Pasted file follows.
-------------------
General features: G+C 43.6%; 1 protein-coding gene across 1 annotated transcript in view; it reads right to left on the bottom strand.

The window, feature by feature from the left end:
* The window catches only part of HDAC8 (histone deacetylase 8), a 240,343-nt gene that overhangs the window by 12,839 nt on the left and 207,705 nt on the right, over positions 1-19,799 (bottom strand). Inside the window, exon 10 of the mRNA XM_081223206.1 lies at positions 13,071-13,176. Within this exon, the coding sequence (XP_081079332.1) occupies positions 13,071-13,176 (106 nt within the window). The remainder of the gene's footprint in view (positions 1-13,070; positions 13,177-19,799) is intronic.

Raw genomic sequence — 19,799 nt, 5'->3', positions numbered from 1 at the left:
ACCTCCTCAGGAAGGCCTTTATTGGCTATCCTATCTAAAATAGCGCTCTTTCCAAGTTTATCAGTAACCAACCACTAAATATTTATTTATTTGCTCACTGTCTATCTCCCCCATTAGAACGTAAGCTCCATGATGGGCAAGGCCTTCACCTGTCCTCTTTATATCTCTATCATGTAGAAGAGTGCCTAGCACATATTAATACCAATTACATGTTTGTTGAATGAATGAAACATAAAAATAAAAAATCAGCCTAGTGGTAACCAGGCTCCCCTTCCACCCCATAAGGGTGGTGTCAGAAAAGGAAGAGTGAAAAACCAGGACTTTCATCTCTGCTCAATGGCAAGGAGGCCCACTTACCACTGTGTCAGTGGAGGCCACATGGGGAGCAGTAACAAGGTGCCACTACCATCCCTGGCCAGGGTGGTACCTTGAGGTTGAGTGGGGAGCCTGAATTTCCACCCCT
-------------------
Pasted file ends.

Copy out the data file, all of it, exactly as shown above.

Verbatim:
General features: G+C 43.6%; 1 protein-coding gene across 1 annotated transcript in view; it reads right to left on the bottom strand.

The window, feature by feature from the left end:
* The window catches only part of HDAC8 (histone deacetylase 8), a 240,343-nt gene that overhangs the window by 12,839 nt on the left and 207,705 nt on the right, over positions 1-19,799 (bottom strand). Inside the window, exon 10 of the mRNA XM_081223206.1 lies at positions 13,071-13,176. Within this exon, the coding sequence (XP_081079332.1) occupies positions 13,071-13,176 (106 nt within the window). The remainder of the gene's footprint in view (positions 1-13,070; positions 13,177-19,799) is intronic.

Raw genomic sequence — 19,799 nt, 5'->3', positions numbered from 1 at the left:
ACCTCCTCAGGAAGGCCTTTATTGGCTATCCTATCTAAAATAGCGCTCTTTCCAAGTTTATCAGTAACCAACCACTAAATATTTATTTATTTGCTCACTGTCTATCTCCCCCATTAGAACGTAAGCTCCATGATGGGCAAGGCCTTCACCTGTCCTCTTTATATCTCTATCATGTAGAAGAGTGCCTAGCACATATTAATACCAATTACATGTTTGTTGAATGAATGAAACATAAAAATAAAAAATCAGCCTAGTGGTAACCAGGCTCCCCTTCCACCCCATAAGGGTGGTGTCAGAAAAGGAAGAGTGAAAAACCAGGACTTTCATCTCTGCTCAATGGCAAGGAGGCCCACTTACCACTGTGTCAGTGGAGGCCACATGGGGAGCAGTAACAAGGTGCCACTACCATCCCTGGCCAGGGTGGTACCTTGAGGTTGAGTGGGGAGCCTGAATTTCCACCCCT